All statistical analysis was done using SPSS software version 21 (IBM, Armonk, New York). For the pairwise comparisons within the 650 and 750 nm dyes, quantitative variables were calculated using the paired-samples student’s -test and confirmed with the Wilcoxon rank-sum test. A -value of was considered significant. 95% confidence intervals obtained on analysis of the data were configured into all the error bars of the appropriate figures and graphs.
Results and Discussion
PEGylation significantly increased the serum concentrations of the anti-CEA conjugated dyes compared with the non-PEGylated dyes (Fig. 2). Serum concentrations for PEGylated DyLight 650 were significantly higher than the non-PEGylated form (, ). Similarly, serum concentration of PEGylated 750 was significantly higher than the non-PEGylated version (, ).
With the non-PEGylated dyes conjugated to anti-CEA antibodies, there was an accumulation phase before the peak concentration (), unlike the PEGylated dyes. The for non-PEGylated DyLight 650 and 750 dyes occurred at 1 h and 30 min, respectively, whereas the for both PEGylated dyes resulted within 5 min.
Elimination kinetics were also different between the anti-CEA conjugated PEGylated and non-PEGylated dyes. The non-PEGylated dyes followed concentration-independent first-order elimination kinetics, whereas the PEGylated dyes exhibited third-order elimination kinetics (Fig. 2).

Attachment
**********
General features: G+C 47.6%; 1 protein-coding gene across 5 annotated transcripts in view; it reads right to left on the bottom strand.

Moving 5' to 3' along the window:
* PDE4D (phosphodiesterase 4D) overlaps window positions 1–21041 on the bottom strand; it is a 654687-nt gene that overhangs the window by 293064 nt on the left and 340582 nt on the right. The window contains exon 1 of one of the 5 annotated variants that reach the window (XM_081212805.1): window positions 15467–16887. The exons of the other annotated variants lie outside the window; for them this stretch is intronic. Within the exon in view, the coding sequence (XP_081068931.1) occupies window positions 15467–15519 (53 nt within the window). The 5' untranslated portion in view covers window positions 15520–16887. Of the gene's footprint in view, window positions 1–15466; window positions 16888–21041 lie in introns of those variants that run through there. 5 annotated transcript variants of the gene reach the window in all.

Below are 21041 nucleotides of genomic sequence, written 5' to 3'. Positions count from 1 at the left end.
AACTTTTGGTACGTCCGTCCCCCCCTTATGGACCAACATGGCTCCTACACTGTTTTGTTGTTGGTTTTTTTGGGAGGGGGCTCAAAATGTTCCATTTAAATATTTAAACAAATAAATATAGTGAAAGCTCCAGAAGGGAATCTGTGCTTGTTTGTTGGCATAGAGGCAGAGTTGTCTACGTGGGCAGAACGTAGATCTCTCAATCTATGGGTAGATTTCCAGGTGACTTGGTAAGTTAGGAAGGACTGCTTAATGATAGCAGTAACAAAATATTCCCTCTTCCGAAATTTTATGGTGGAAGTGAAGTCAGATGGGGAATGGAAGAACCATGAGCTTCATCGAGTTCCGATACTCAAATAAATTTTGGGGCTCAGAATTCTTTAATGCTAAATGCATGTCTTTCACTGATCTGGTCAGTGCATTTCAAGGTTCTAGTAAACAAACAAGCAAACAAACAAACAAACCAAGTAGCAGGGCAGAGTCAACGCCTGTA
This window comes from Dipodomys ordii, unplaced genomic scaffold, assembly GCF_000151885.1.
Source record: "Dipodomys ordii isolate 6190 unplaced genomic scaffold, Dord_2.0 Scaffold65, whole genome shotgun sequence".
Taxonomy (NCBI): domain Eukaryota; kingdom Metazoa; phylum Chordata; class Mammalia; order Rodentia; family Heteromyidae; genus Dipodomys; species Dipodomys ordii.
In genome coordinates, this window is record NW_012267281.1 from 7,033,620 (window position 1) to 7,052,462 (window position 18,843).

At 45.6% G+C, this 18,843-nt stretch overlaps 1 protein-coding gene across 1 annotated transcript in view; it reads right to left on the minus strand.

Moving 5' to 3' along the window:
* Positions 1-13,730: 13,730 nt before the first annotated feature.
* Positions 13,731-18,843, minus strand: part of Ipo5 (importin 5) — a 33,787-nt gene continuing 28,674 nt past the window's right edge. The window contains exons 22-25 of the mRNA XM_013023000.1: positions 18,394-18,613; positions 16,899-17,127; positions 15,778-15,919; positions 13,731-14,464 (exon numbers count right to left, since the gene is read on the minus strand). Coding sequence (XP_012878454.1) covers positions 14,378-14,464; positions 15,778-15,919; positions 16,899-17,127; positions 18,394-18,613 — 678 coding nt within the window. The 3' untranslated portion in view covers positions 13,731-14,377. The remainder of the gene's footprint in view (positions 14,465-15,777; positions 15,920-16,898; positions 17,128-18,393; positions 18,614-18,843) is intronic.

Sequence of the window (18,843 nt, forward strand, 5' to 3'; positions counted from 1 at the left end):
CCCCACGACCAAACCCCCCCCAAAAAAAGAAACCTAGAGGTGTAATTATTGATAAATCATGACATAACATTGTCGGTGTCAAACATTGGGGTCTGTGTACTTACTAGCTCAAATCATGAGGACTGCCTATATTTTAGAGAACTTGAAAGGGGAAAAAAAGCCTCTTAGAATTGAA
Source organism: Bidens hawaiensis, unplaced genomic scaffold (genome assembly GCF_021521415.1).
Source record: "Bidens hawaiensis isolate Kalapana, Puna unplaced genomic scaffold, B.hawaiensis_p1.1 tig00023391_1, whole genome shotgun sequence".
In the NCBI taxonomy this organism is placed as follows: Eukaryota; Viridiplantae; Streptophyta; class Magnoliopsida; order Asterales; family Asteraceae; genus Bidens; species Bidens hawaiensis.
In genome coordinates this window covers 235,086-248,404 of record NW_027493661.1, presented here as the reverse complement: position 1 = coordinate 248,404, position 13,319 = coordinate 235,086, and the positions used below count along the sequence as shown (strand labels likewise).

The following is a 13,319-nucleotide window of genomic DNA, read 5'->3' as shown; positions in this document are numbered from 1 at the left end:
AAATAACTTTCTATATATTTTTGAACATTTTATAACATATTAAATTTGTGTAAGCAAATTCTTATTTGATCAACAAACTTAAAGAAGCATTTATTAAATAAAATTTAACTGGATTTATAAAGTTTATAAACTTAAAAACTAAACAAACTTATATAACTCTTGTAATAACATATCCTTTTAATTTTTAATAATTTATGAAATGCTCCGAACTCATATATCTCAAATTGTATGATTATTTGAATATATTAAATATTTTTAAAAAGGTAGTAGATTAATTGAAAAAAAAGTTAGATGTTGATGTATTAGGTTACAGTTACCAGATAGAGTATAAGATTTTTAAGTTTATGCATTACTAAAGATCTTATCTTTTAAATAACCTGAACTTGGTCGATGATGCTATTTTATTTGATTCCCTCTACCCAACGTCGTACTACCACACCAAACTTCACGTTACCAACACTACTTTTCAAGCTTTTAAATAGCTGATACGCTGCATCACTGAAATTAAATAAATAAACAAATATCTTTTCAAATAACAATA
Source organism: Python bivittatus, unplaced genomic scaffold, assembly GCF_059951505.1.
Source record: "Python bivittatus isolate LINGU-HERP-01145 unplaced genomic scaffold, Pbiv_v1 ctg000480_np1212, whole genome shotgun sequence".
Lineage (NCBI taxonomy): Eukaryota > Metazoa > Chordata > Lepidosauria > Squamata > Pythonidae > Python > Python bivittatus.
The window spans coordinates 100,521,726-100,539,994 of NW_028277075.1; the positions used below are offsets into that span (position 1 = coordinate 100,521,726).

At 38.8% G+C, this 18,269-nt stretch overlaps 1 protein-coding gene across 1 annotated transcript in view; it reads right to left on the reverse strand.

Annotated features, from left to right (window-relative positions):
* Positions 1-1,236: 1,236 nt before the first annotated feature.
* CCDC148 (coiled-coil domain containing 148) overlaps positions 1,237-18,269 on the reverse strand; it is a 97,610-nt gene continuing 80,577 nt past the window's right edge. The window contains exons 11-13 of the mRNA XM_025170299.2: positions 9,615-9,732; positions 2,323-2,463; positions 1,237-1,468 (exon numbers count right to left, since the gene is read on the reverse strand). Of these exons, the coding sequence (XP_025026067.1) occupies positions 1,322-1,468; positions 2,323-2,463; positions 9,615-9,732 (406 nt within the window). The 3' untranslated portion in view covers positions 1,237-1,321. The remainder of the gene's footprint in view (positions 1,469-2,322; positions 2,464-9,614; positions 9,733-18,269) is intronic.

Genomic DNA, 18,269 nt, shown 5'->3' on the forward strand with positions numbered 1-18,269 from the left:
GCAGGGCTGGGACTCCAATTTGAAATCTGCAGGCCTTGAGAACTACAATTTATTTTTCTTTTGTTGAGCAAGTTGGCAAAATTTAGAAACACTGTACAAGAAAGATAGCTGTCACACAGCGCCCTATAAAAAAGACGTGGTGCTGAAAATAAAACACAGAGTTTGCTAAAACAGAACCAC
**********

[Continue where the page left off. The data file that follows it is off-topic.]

Rate Equations and Elimination Constant
With PEGylation of the dyes conjugated to anti-CEA, elimination changed from an exponential decrease in serum concentration over time to a logarithmic decrease in serum concentration over time, calculated using standard rate equations.9,10
PEGylated dyes exhibit third-order elimination kinetics that are dependent on initial dye concentration (). Non-PEGylated dyes, however, exhibit first-order elimination kinetics that are independent of initial dye concentration. Both PEGylated dyes conjugated to anti-CEA antibodies had longer half-lives than the non-PEGylated dyes, with DyLight 650 PEG having the longest half-life of the two. PEGylation changed the elimination kinetics and increased the half-lives of the dyes conjugated to anti-CEA from 13.3 h for DyLight 650 to for DyLight 650 PEG and from 4.95 h for DyLight 750 to for Dylight 750 PEG (Table 1).
Half-life and volume of distribution of non-PEGylated and PEGylated dyes conjugated to anti-CEA antibodies.
|Dye||DyLight 650||DyLight 650 PEG||DyLight 750||DyLight 750 PEG|